The Suns have already started cashing in those picks for a larger net gain. Last month, they took Archie Goodwin with one of the Lakers picks and used the Telfair pick along with Jared Dudley to deal for Eric Bledsoe three weeks ago. In addition, the extra picks allowed the Suns to spend their own second-rounder this year to take a flyer on second-year lotto pick Marcus Morris.

Now the Suns are restocking those coffers as soon as they're spending. Trading Scola to Indiana will net them at least another first round pick in the coming years.

That's now SIX first round picks in the next three seasons (assuming the Pacer pick is 2016 or earlier), nearly $20 million in expiring contracts coming off the books next summer, SIX players 23 or younger on the roster and two players (Dragic and Gortat) who can start on a playoff team.

The Suns quickly have a lot of enticing assets to package together in some larger trade when the time is right.

At the least, the Suns still have to address Marcin Gortat's situation, and they have to trim some NBA caliber players off their roster before the season starts. This would have to be a many-to-one trade at some point, unless McDonough sends 3-4 of them out in player-for-pick trades one at a time, netting more assets.

This could be a quick rebuild after all.

According to ESPN’s Marc Stein, the Phoenix Suns are working out the details of a deal with the Indiana Pacers to trade Luis Scola for swingman Gerald Green and draft considerations. Yahoo!...

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Several reports have released the news that the Phoenix Suns have agreed to send Luis Scola to Indiana. Danny Granger is RUMORED to be headed to the desert in return for Scola, but the exact terms of the trade have yet to be released. Details are apparently to be released tomorrow.

Luis Scola's "Press Officer," Juan Sebastia first tweeted the news:

@lscola4 a los Pacers. Mañana se anuncia oficialmente.

— Juan Sebastia (@juansebastia) July 27, 2013

TRANSLATION: Scola to the Pacers. Official Announcement Tomorrow.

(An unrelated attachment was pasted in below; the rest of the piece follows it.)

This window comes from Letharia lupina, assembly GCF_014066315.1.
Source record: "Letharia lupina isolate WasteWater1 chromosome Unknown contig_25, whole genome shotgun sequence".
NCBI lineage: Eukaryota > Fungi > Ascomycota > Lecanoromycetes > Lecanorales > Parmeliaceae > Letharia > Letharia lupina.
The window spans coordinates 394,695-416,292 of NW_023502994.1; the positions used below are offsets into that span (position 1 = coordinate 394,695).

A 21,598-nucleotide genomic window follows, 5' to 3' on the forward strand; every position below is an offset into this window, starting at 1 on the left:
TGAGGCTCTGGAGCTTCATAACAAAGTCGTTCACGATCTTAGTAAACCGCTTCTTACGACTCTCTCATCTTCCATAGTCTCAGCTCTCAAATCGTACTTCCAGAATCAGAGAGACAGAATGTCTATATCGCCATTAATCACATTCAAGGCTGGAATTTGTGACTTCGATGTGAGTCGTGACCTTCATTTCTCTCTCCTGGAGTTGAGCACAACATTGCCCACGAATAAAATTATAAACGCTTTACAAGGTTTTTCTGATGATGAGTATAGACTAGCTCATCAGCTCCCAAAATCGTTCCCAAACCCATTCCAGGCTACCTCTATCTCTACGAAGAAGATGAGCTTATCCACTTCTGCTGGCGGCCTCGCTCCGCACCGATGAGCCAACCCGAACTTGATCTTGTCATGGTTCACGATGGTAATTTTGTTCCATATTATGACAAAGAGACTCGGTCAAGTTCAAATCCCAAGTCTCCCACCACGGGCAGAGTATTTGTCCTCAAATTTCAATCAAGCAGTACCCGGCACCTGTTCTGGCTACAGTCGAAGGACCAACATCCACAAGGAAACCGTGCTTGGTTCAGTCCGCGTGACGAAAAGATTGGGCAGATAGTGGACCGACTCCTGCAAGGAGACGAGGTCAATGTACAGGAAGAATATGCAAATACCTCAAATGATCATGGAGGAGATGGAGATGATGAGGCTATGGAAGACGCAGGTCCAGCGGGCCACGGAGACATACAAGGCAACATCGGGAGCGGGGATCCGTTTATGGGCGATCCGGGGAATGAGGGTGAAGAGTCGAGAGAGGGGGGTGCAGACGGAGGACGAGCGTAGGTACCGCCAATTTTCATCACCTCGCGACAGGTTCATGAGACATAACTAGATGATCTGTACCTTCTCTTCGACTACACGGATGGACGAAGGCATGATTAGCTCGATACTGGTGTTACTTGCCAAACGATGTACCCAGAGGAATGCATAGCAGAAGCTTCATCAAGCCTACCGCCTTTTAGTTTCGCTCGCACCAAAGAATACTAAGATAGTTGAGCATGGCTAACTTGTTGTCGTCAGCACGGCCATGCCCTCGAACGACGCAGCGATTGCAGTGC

An Argentinan Journalist also tweeted the news:

@ExpertoNba Luis Scola es canjeado a Indiana Pacers, informa su jefe de prensa en la Argentina. Se confirmará mañana.

— Julian Mozo (@JulianMozo) July 27, 2013

#NBA Danny Granger sería la estrella de Indiana que pasaría a Phoenix por Scola.

— Julian Mozo (@JulianMozo) July 27, 2013

TRANSLATION: Danny Granger is the star from Indiana that would move to Phoenix

Woj and Marc Stein soon joined in, adding that Granger may not be part of the deal after all:

Suns are nearing a deal to send Luis Scola to the Pacers, league sources tell Y! Sports.

— Adrian Wojnarowski (@WojYahooNBA) July 27, 2013

Indiana has been pursuing Scola for several weeks, and close to landing him, sources tell Y! Sports.

— Adrian Wojnarowski (@WojYahooNBA) July 27, 2013

Reports from Argentina that Scola is headed to Pacers have been circulating for last hour, but latest word is Danny Granger is NOT in deal

— Marc Stein (@ESPNSteinLine) July 27, 2013

Original tweet from @juansebastia in Argentina had Scola going to INDY by tomorrow. Follow-up report that Granger in deal strongly shot down

— Marc Stein (@ESPNSteinLine) July 27, 2013

I've said for a while that Scola is the most likely Phoenix Sun to be dealt this summer (after the Dudley trade) and if this deal goes through, I would be delighted. Although he can still be a valuable player in the right situation, Scola has no place on this team. As long as we're not taking back long-term salary or losing draft picks, the deal will be a winner in my book regardless of what the Suns get back. Scola is set to make $4.5 million this year and his salary for the 2014-15 season is only guaranteed for $941K (potentially increasing to $1.441M guaranteed if he plays a certain number of games).

If Granger is indeed coming to Phoenix, the Suns would have to send additional players to make the salaries work (he has an expiring contract this year worth $14 million). In that case, expect to see Butler join Scola in Indiana. If Phoenix is not getting Granger, it will be interesting to see who the Suns receive in return for Scola. The Pacers only have two contracts in same salary range as Scola's to make a straight swap work: Gerald Green (signed through 2014-15) and Ian Mahinmi (signed through 2015-16).

Here's some interesting thoughts about Green from Indy Cornrows. Click thru and read the entire thing.

Pacers should find Gerald Green has strong trade value - Indy Cornrows
Indiana Pacers swingman Gerald Green has some unique basketball talents that can lift fans out of their seats and fill up Top 10 highlight lists on SportsCenter. Only problem is, when it comes to winning time, doing the little things that lead to winning and defending with a vengeance, Green comes up a step slow.

Stay tuned for updates.